Social skills training has been associated with positive outcomes for adolescents, such as enhanced self-esteem (Stake, DeVille, & Pennell, 1983), increased problem-solving skills (Guerra & Slaby, 1990; Sarason & Sarason, 1981), drug refusal (Horan & Williams, 1982; Williams, 1980) and sex refusal (Rayvid & Brock, 1986). Assertiveness, one type of social skill, has been defined as expressing one's rights and opinions with respect for the rights of others (Alberti & Emmons, 1974; Lange & Jakubowski, 1976). Wise, Bundy, Bundy, and Wise (1991) studied the acquisition of this skill in adolescents from a social cognitive theory approach. They found that adolescents could learn and retain cognitive information that is basic to understanding the concept of assertion. According to Bandura's (1977, 1986) social cognitive theory, this acquisition of symbolic representation is only the first step in changing behavior. Understanding assertion and behaving assertively are not the same thing.
Bandura (1977, 1986) suggests that many components are necessary for making use of acquired knowledge to produce a desired behavior. For instance, according to his description of antecedent regulatory mechanisms, in order to choose assertive behavior, a person must interpret a situation as indicating that desirable consequences are available as a result of that behavior. This supports the importance of accurately perceiving the social cues. Curran (1979) suggests that inaccurate perception of these cues generally leads to inappropriate social responses. Another component is the individual's self-efficacy for assertive behavior. Bandura's (1977, 1986) construct of self-efficacy implies that persons must believe they have the potential to make the appropriate assertive response if they are to choose this response.
Bandura's theory regarding the transition from stored knowledge to behavioral applications is well supported by Flavell's (cited in Hains & Ryan, 1983) model of social cognition, which includes the following components: (1) Existence (the structure of knowledge a person possesses about social cognitive phenomena); (2) Need (a person's awareness that a situation requires some social cognitive activity); (3) Inference (the selection of an actual strategy); and (4) Application (subsequent behavior in which a person engages as a consequence of inferences made).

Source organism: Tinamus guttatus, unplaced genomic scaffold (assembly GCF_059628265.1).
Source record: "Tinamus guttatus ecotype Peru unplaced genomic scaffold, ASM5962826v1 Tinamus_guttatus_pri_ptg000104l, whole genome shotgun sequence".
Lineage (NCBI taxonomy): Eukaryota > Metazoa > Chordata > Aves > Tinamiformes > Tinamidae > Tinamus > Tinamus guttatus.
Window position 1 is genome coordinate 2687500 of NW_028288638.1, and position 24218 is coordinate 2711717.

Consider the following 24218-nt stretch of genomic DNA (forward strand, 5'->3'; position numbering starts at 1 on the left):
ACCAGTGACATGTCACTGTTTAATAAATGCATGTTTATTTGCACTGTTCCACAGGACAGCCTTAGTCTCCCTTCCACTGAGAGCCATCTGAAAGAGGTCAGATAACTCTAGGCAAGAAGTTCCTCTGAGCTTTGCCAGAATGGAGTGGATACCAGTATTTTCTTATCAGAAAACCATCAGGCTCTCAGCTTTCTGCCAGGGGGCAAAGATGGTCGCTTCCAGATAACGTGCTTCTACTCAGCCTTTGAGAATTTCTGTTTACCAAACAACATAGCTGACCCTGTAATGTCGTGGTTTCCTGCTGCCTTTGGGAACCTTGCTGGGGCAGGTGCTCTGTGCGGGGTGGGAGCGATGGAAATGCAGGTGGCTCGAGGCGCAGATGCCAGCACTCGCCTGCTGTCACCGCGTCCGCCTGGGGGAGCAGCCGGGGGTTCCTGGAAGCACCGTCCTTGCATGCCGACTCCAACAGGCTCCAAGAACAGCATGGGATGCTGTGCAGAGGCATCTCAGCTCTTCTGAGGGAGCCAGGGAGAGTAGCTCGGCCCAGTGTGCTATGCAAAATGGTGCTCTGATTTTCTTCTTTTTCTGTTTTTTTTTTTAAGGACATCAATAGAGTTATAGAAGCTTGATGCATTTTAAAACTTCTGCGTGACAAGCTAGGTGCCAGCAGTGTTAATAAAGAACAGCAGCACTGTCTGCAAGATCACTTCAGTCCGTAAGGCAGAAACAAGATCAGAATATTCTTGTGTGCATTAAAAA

Bandura's and Flavell's theories suggest the importance of studying the adolescent's transformation of stored symbolic information about assertiveness into appropriate behaviors. We cannot accurately predict whether people will behave assertively in given situations from measures of their stored knowledge alone. In the present study, we expanded the curriculum from Wise et al. (1991) and replicated the measures of symbolic acquisition and retention. In addition, we measured the verbal content of assertive behavior in a pretest-posttest role-play as a beginning step in examining the transition from knowing about assertion to behaving assertively.
Subjects consisted of 56 sixth-grade students in comparable classes from two elementary schools. The control group consisted of a class of 11 boys and 13 girls. The other class (12 boys and 16 girls) made up the experimental group and received the assertiveness training.
Cognitive acquisition. Cognitive acquisition was measured using the same pretest, posttest, and follow-up used by Wise et al. (1991). The pretest and follow-up were identical, and the posttest was matched question for question in terms of content and difficulty level. Each test consisted of 26 multiple-choice questions with one correct answer and three incorrect distractors, and was designed to measure recognition of definitions and examples related to assertion, aggression, nonaggression, and their likely consequences.
Behavioral measures. Performance measures of the verbal content of assertive behavior were made using two role-play situations modeled after those from the Behavioral Assertiveness Test for Children (Bornstein, Bellack, & Hersen, 1977). …